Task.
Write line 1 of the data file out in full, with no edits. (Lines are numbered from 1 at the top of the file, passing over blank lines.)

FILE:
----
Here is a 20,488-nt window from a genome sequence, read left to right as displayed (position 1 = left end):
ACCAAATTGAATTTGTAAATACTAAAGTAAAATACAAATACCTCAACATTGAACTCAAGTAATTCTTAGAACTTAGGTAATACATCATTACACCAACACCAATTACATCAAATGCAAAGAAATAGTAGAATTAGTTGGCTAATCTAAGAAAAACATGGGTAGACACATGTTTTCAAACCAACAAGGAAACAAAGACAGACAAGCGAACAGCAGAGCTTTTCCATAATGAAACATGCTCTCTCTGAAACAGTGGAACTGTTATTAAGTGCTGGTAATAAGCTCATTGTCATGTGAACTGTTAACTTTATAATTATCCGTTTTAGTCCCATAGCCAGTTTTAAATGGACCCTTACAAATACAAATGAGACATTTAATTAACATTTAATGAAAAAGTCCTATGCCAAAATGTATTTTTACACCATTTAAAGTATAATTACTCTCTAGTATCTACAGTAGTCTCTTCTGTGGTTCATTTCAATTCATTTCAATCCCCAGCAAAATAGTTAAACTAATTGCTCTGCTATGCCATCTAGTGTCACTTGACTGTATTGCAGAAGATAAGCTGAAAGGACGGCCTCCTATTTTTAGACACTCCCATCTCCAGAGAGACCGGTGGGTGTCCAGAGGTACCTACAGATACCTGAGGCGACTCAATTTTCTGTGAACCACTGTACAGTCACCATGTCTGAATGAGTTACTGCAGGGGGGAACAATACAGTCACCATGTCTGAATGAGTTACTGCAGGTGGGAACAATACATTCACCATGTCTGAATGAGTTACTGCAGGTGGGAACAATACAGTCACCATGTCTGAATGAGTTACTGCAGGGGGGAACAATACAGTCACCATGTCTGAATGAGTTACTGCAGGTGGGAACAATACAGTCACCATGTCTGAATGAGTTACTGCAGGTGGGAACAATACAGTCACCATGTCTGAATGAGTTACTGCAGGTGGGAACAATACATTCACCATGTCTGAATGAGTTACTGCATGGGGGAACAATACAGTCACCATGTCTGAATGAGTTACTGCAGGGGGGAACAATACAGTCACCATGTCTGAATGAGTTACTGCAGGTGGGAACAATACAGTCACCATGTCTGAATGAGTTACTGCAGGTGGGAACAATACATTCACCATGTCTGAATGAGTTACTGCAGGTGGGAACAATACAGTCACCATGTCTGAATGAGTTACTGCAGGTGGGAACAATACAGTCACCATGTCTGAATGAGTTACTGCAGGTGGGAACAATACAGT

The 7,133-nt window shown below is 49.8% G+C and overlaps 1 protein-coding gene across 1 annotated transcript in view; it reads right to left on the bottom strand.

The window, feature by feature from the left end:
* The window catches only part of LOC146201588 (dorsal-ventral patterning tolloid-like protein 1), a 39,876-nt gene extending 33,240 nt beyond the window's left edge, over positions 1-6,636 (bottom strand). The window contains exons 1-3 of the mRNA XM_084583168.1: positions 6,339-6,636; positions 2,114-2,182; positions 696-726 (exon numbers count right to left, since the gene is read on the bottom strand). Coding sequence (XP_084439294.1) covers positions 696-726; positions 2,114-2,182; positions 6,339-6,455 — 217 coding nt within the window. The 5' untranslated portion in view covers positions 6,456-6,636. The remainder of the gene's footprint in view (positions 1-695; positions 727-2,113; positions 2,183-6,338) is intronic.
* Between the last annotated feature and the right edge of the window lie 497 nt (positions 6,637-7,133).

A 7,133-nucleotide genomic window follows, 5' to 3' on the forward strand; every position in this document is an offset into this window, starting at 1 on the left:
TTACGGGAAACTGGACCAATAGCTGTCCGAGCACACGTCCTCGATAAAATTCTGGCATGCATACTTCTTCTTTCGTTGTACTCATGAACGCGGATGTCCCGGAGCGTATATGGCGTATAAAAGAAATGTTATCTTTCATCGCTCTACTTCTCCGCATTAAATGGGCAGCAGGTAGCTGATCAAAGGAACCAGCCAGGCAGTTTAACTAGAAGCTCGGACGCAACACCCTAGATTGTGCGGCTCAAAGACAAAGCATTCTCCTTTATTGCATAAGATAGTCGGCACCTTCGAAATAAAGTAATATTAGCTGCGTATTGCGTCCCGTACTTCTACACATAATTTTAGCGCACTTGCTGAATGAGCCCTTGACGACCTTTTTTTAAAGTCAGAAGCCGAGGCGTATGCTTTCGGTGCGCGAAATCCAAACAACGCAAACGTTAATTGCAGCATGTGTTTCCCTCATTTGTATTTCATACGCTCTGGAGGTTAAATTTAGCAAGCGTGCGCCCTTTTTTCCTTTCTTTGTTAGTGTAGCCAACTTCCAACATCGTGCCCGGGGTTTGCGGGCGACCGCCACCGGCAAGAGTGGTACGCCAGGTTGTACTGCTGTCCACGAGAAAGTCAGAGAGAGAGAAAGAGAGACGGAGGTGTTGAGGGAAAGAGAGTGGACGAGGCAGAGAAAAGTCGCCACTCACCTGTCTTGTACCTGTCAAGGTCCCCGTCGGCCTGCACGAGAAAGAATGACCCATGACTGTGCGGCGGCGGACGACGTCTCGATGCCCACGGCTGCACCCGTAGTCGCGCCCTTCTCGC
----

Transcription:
Here is a 20,488-nt window from a genome sequence, read left to right as displayed (position 1 = left end):